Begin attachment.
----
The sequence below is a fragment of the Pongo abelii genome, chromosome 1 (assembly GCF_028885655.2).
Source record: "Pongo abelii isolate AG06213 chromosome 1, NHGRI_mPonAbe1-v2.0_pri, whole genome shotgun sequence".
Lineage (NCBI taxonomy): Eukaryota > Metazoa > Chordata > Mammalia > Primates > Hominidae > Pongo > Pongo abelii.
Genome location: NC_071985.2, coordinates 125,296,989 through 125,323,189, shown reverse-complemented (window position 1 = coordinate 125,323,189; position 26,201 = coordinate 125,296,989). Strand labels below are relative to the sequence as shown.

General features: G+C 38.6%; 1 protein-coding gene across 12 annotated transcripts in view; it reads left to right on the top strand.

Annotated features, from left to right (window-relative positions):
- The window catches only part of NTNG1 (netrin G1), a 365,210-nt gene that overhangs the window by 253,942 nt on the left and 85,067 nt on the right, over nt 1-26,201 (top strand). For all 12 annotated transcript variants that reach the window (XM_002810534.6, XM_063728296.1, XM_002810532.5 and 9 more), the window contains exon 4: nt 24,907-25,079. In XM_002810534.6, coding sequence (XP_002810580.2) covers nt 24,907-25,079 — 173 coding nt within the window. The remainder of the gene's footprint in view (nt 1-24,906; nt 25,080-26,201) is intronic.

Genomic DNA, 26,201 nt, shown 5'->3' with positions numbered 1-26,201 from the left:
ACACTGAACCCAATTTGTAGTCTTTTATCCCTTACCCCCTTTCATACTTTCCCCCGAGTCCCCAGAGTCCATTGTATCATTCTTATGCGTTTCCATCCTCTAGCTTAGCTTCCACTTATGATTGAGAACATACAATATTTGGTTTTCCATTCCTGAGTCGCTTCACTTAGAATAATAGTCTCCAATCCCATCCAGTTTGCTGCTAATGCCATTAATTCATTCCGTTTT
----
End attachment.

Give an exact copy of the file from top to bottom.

The sequence below is a fragment of the Pongo abelii genome, chromosome 1 (assembly GCF_028885655.2).
Source record: "Pongo abelii isolate AG06213 chromosome 1, NHGRI_mPonAbe1-v2.0_pri, whole genome shotgun sequence".
Lineage (NCBI taxonomy): Eukaryota > Metazoa > Chordata > Mammalia > Primates > Hominidae > Pongo > Pongo abelii.
Genome location: NC_071985.2, coordinates 125,296,989 through 125,323,189, shown reverse-complemented (window position 1 = coordinate 125,323,189; position 26,201 = coordinate 125,296,989). Strand labels below are relative to the sequence as shown.

General features: G+C 38.6%; 1 protein-coding gene across 12 annotated transcripts in view; it reads left to right on the top strand.

Annotated features, from left to right (window-relative positions):
- The window catches only part of NTNG1 (netrin G1), a 365,210-nt gene that overhangs the window by 253,942 nt on the left and 85,067 nt on the right, over nt 1-26,201 (top strand). For all 12 annotated transcript variants that reach the window (XM_002810534.6, XM_063728296.1, XM_002810532.5 and 9 more), the window contains exon 4: nt 24,907-25,079. In XM_002810534.6, coding sequence (XP_002810580.2) covers nt 24,907-25,079 — 173 coding nt within the window. The remainder of the gene's footprint in view (nt 1-24,906; nt 25,080-26,201) is intronic.

Genomic DNA, 26,201 nt, shown 5'->3' with positions numbered 1-26,201 from the left:
ACACTGAACCCAATTTGTAGTCTTTTATCCCTTACCCCCTTTCATACTTTCCCCCGAGTCCCCAGAGTCCATTGTATCATTCTTATGCGTTTCCATCCTCTAGCTTAGCTTCCACTTATGATTGAGAACATACAATATTTGGTTTTCCATTCCTGAGTCGCTTCACTTAGAATAATAGTCTCCAATCCCATCCAGTTTGCTGCTAATGCCATTAATTCATTCCGTTTT